miércoles, 18 de septiembre de 2013

How to Create an Inventory, Whether You're Naturally Organized or Not

Documenting your home items is essential, even if disaster seems unimaginable. And it may be easier than you think. 

You may be surprised to know that losing all of my earthly possessions was the easy part of having an arsonist set my house on fire. The hard part was wrangling with the insurance company while trying to build a new house.

Have you seen those insurance commercials where a kindly insurance adjuster is at the scene of a disaster, immediately cutting a generous check to the devastated homeowner? If you have, and that's what you think happens, I'm sorry to tell you it's not quite like that. 

Imagine you've been hit by a car. You miraculously survive and desperately need medical attention. The paramedics arrive — O happy day! After a brief examination, they inform you they really want to help — and they absolutely will ... as soon as you complete a tiny little 5K. (Full disclosure: It's going to turn into an Ironman triathlon.) On your mark, get set, go! You find yourself jogging. "Don't worry," they assure you. "We'll be right beside you every step of the way." And they will ... thwacking you in the head with a 2-by-4.

That gives you an idea of what it's like settling with an insurance company after a house fire. 
"I'm sorry," you may be thinking, "but that's not how it will be for me, because I'm insured for a zillion dollars."

We too had great coverage and ended up with a very good settlement — ours is actually a success story. And here's the thing: Take a look at your policy. Right before the dollar amount of your coverage, there are two very important words: "up to." As in "up to a zillion dollars." The difference between that and an actual zillion dollars is profound. (See Ironman and 2-by-4 thwackings above.)

How an Inventory Can Help You

I hope anyone reading this never has to face a house fire, but statistically speaking some of you will, and I'd love to make a terrible experience a little easier.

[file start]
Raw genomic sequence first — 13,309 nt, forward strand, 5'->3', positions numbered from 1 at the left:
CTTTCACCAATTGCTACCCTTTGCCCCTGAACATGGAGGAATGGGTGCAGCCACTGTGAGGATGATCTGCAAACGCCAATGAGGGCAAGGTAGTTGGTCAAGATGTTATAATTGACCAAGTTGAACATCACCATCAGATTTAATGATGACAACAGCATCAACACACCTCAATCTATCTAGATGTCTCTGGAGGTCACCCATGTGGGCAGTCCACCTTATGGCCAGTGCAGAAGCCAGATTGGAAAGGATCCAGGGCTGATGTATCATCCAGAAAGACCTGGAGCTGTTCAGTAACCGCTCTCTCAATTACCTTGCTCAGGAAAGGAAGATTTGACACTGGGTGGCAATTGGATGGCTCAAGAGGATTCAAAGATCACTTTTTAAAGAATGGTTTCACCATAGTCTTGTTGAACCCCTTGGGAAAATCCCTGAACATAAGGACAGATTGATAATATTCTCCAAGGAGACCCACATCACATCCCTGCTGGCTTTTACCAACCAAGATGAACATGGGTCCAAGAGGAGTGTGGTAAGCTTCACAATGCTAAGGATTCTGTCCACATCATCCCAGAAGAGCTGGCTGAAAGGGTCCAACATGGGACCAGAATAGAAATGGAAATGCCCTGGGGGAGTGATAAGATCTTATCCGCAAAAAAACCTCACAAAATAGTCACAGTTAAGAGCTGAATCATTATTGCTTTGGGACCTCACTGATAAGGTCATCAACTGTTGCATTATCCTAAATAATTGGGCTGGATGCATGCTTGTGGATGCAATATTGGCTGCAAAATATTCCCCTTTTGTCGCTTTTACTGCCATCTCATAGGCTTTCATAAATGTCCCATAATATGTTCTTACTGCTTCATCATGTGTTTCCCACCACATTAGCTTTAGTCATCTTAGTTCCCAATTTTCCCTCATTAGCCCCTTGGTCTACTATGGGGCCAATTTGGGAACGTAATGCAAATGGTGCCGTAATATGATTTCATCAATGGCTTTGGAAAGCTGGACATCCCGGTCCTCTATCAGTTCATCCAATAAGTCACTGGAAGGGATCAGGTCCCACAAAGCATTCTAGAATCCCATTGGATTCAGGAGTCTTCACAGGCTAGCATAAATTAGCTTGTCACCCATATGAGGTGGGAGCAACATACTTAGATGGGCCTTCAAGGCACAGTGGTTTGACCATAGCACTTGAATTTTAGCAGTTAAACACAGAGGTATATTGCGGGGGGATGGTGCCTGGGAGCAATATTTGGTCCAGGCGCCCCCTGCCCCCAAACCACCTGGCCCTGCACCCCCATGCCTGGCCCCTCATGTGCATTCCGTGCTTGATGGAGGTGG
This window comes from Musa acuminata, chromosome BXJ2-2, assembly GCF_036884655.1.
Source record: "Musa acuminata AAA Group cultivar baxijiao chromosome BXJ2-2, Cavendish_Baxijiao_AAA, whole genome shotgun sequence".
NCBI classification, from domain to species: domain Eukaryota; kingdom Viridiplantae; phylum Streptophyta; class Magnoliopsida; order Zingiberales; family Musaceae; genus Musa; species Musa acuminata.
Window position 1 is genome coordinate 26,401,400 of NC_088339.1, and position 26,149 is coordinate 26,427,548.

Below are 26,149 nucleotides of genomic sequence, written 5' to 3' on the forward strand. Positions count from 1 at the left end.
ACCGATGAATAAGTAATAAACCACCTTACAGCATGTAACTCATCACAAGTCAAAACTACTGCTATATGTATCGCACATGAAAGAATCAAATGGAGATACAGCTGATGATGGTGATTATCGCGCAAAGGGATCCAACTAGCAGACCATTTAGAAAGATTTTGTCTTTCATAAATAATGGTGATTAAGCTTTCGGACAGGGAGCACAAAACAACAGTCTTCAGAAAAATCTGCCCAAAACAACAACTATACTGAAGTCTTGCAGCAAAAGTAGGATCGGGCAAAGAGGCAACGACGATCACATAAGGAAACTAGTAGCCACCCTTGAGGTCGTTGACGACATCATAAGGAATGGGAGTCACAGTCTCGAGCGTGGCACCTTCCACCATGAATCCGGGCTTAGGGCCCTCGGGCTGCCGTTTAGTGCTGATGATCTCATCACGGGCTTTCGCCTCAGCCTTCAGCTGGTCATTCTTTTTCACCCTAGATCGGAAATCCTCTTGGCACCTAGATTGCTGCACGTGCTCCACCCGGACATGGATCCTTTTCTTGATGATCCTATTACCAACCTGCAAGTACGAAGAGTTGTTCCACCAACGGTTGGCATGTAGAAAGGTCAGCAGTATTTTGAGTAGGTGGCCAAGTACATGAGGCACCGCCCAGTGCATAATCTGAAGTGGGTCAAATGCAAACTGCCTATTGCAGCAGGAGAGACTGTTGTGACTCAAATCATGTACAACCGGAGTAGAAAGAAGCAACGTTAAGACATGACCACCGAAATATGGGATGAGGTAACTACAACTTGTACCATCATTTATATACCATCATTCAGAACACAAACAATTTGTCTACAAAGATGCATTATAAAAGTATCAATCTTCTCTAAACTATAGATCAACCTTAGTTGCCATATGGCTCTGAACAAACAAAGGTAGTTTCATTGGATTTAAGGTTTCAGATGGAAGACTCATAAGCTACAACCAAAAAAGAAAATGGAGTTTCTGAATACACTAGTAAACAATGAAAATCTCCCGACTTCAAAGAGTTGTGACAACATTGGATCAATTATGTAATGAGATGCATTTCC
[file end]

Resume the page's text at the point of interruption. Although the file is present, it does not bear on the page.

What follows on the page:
Here's the secret: Before your house burns down, you need to make an inventory. That is, you need to make a list of every single item in your home. Bonus secret: After your house burns down — and I hope it never does — hire a a public adjuster. (See good-settlement success story above.)
Just reading that may have caused your eyes to roll back into your head, and I'm sorry, but the only way to avoid needing to make an inventory is by avoiding a house fire, an earthquake, a flood, a hurricane or a tornado. I'm here to tell you that's not always possible, and creating an inventory before your house burns down (is shaken apart, floods, blows away etc.) is soooo much easier than doing so after.

The Organized Person's Way to Make an Inventory

First we're going to look at the Naturally Organized way to create an inventory.

My friend Jane is one of the most organized people in the world and an insurance adjuster's worst nightmare. First of all she actually has an inventory, and then it's broken down into mind-bogglingly detailed categories. Here they are:

"Appliances (mostly major, but including air conditioners), artwork, brewery, china (and all butler's-pantry-type serveware), clothes, electronics, furniture, jewelry, kitchen (small appliances go here), linens, lamps and clocks, miscellaneous (bookends, wastebaskets, Christmas decor), rugs, sporting goods, tools, utility (ironing board, scale, telephones, lawnmower)."

Jane runs a bed-and-breakfast out of her hundred-year-old home, and she acknowledges this affects the complexity of her inventory. "Clearly, there's more here than most places. We've got lots of categories because it's easier to find things and update. Some categories overlap a bit, like miscellaneous and utilities."
Here's a fairly minimalistic corner, but I see several hundred dollars in books alone, not to mention the bed, bedding, light, curtains and hardware.